The route to chartered membership
Professionalism in housing and continuing to build knowledge, skills and behaviours is an important part of being a housing professional. This Learning at Work Week, we’re celebrating with lots of discussions about training and development, as well as lots of blogs from across the sector about why continuing to learn is exceptionally important. In this blog, Matthew Dicks, CIH Cymru national director tells us his about his journey to chartered membership through the experience professional route.
John F Kennedy once said, "Leadership and learning are indispensable to each other". I can’t think of anything more suitable for the strapline for CIH’s Experienced Professional Route (EPR) to Chartered Membership which I recently successfully navigated – although the COVID-19 lockdown means that I have yet to receive my certificate which I aim to proudly hang on my wall at home.
And I am genuinely proud to have become a Chartered Member of the CIH! I know the value that many housing professionals place in this standard, and rightly so. It was tough but enjoyable experience which more than anything else, made me reflect on what a decent, committed and innovative housing professional should look like.
It’s all too easy to reach a senior management position and think that you can write the textbook on leadership and professionalism – but more than ever, as you become more experienced whilst climbing the career ladder, it is fundamental that you continue to learn from others and continue to ask yourself searching questions about your role and how that interacts with others.
I’m not going to say that the EPR was easy, after all I’m nursing a 46-year-old brain that hasn’t read an academic text book in anger for more than two decades, but it was fascinating to contextualise what I, deep down, probably already understood about myself.
That is, I am impatient, I want to get things done yesterday. In the past, I have had the tendency to take the responsibility of decision-making all onto my own shoulders, rather than including others, consulting and sharing knowledge and learning. Those are clearly traits embedded into my personality through working in newsrooms for a decade or more. For those that haven’t experienced a newsroom, it is a highly individualised and deadline-driven environment where the responsibility to get things right is totally on you as an individual. It creates a very competitive, and to a certain extent, very self-centred environment.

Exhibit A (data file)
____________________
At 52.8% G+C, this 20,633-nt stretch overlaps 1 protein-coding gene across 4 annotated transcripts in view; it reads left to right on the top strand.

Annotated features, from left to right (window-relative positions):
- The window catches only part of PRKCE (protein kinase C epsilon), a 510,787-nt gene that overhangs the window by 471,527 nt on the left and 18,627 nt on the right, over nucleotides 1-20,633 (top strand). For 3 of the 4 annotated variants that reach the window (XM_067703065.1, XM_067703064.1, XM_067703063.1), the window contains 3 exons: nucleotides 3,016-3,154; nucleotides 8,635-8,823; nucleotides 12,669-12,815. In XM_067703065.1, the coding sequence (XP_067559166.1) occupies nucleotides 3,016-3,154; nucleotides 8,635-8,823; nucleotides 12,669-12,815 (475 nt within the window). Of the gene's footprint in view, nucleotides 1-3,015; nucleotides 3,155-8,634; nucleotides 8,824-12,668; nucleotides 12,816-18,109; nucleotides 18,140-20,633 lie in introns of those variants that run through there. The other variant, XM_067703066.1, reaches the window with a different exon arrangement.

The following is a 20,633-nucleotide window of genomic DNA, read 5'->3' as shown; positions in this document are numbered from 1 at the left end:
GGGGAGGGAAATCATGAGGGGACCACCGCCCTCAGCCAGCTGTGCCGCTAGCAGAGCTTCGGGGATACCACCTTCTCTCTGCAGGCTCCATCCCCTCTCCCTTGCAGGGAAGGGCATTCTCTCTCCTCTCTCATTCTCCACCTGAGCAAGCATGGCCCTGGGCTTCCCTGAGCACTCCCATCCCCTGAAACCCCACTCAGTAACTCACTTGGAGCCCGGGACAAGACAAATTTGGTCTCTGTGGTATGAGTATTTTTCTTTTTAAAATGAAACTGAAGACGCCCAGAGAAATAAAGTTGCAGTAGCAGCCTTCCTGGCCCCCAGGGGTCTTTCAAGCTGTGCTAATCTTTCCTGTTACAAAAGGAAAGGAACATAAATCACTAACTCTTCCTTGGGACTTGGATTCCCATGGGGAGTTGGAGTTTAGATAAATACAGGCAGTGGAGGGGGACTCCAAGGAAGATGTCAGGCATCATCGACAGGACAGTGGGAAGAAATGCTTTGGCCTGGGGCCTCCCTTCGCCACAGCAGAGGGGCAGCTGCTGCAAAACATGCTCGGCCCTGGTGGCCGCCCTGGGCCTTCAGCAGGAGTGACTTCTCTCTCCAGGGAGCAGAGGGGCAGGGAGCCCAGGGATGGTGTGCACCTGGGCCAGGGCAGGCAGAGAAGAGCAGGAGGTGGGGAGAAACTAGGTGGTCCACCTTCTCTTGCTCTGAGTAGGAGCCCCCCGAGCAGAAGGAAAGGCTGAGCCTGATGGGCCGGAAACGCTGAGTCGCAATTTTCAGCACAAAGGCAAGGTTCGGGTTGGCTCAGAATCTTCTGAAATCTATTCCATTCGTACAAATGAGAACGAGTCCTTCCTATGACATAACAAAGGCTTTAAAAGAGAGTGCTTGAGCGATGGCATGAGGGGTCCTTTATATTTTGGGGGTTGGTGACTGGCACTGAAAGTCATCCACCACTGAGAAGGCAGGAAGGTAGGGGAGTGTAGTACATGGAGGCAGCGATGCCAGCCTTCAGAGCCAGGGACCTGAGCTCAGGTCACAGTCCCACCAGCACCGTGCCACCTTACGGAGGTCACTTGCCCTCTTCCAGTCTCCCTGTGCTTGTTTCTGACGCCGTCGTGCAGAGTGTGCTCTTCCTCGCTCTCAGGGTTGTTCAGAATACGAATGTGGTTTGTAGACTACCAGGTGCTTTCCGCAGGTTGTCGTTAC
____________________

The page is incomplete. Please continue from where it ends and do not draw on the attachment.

That seems like a very personal and frank analysis of my own character traits but that’s what this course asks you to. You have to explore the theories behind reflective practice and critical thinking and apply them to an analysis of yourself and your own management style and working practices.
It really makes you delve into why you do what you do, recognise what parts of your approach are good, what are bad, and generally reflect on how you can be a better housing professional and leader. Coupled with that, the course also tests your housing knowledge through critical and reflective approaches. Once you have submitted your written assignment, you attend a panel interview with three CIH Chartered Members, where you explore further the arguments and insights you outline in your written submission.
That reflection has changed my approach in many areas and has meant I find more space to reflect on certain actions and decisions that I make in my working life. I believe it has made me a better professional!